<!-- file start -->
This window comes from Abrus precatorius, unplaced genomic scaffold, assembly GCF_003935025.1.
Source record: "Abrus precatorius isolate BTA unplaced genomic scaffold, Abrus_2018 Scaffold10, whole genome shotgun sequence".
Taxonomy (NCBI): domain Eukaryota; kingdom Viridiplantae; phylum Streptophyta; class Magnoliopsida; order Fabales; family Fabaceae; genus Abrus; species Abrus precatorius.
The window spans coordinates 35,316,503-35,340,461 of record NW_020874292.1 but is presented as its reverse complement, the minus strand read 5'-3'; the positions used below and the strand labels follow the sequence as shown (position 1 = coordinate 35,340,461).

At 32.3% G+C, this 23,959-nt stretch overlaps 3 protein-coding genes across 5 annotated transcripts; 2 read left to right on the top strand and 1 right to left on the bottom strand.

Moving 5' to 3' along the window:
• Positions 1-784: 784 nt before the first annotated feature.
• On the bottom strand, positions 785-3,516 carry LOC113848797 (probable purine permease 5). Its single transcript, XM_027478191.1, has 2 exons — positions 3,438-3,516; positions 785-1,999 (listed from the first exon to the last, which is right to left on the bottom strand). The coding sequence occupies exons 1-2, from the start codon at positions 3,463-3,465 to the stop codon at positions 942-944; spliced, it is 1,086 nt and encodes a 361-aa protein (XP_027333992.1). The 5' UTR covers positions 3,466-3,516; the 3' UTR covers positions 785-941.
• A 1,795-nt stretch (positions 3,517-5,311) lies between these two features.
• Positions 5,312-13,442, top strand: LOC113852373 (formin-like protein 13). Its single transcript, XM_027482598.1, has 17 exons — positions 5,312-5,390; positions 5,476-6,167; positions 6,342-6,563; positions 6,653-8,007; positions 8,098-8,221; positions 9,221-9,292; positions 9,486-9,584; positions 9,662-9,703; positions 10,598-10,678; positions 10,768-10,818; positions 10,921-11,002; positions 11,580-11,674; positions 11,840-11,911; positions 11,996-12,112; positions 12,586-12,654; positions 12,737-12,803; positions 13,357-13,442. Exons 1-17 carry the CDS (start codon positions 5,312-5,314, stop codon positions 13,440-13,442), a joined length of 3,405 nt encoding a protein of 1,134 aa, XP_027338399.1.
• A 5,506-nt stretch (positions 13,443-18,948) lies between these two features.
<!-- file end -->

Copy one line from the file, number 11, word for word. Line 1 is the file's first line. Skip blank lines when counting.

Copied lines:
• A 5,506-nt stretch (positions 13,443-18,948) lies between these two features.